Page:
Where does Evidence Reside in This Environment?

What evidence sources do you see in this office environment? Here are some of the sources you may wish to consider:

1. Filing Cabinets and Boxes: The files on the shelves behind the desk may contain valuable information relating to the matter being investigated.

2. The Computer on the Desk: Not withstanding point 1, some estimates are that 90% of information is never printed. If it isn’t printed, it won’t be in a physical file, it will be in electronic form. The computer may hold business records, personal records, web browsing activity and messenger usage amongst other items of interest. It may also access a server that contains other files, including email files.

The meta-data such as login attempts, firewall access requests and other information which can assist in determining if a person was performing activities at that place at a given time.

Properly qualified digital forensics professionals should be retained in order to ensure that the digital evidence was acquired properly.

3.  The Desk Phone: Digital and Internet Protocol telephone systems may contain call logs, including date and time of calls, as well as the number called or from which the call was received. Those may be valuable pieces of information. What is not pictured in the scene is the individual’s smart phone, which may contain information on calls, emails, web browsing history, text messages, chats, and more.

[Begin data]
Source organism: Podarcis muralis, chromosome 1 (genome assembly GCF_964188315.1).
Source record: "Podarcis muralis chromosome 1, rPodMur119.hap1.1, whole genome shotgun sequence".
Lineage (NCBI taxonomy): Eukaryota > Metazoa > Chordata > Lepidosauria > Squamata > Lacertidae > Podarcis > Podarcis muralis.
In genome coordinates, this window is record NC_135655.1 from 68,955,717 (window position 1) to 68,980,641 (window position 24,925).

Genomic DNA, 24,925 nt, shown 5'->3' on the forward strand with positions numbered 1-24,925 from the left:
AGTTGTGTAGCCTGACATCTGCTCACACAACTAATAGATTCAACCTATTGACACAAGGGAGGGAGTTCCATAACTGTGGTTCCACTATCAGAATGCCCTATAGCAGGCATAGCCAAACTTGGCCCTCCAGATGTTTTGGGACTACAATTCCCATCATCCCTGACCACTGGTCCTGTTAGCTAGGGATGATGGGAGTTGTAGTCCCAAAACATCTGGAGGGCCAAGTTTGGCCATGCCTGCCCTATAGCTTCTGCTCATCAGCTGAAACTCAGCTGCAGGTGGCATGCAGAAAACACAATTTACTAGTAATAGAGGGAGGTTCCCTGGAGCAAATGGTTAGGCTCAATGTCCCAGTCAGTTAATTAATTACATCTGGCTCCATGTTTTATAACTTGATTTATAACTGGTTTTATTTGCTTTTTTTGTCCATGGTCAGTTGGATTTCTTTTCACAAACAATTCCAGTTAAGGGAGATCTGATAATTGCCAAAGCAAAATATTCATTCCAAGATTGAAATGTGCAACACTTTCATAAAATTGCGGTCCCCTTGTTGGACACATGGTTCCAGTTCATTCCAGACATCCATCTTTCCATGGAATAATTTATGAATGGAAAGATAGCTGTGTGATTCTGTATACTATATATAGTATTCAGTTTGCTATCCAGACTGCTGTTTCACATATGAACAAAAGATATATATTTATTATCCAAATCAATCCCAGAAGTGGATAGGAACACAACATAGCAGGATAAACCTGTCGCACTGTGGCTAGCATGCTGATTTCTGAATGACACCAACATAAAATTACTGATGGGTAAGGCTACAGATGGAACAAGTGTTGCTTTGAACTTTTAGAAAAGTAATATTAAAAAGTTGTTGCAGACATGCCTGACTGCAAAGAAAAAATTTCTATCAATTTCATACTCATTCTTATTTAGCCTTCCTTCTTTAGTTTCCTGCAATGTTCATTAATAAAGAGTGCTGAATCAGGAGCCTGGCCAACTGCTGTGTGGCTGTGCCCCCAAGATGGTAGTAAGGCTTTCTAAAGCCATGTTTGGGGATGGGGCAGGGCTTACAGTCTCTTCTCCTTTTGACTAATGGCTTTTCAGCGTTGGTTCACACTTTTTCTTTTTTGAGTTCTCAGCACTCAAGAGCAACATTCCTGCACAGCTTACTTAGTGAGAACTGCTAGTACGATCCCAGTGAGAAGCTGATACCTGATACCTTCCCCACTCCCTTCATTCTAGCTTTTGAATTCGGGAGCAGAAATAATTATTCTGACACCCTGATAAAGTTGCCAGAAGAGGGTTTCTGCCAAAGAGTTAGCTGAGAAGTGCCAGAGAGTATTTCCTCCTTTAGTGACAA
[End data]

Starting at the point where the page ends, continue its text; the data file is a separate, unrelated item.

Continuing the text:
4. Internet of Things: We haven’t yet determined the impact that the “Internet of Things” will have on investigations. For example if the lights above the desk are “smart lights” which recognize when a person has entered the room; or if they can be turned on remotely, would that activity have an impact on a fact finding exercise?

5. Card Readers and Cameras: There is no camera pictured in the photo, but cameras are often placed at least at the entrance to buildings and parking garages, if not in the entrances to the offices themselves. In addition, badges that have been swiped to enter and exit an office could also contain records of travel which may be useful to an investigation.

These are just five items which should be considered if you or your client is conducting an investigation in an office environment. Proper judicial or administrative authority must be obtained first and then the priority should be to secure the information using properly trained individuals who have the appropriate technology and methodologies. The analysis may be done after.

If you have any questions about the potential sources of evidence identified in this picture, or require a consultation on other investigative or data analysis matters, please contact us.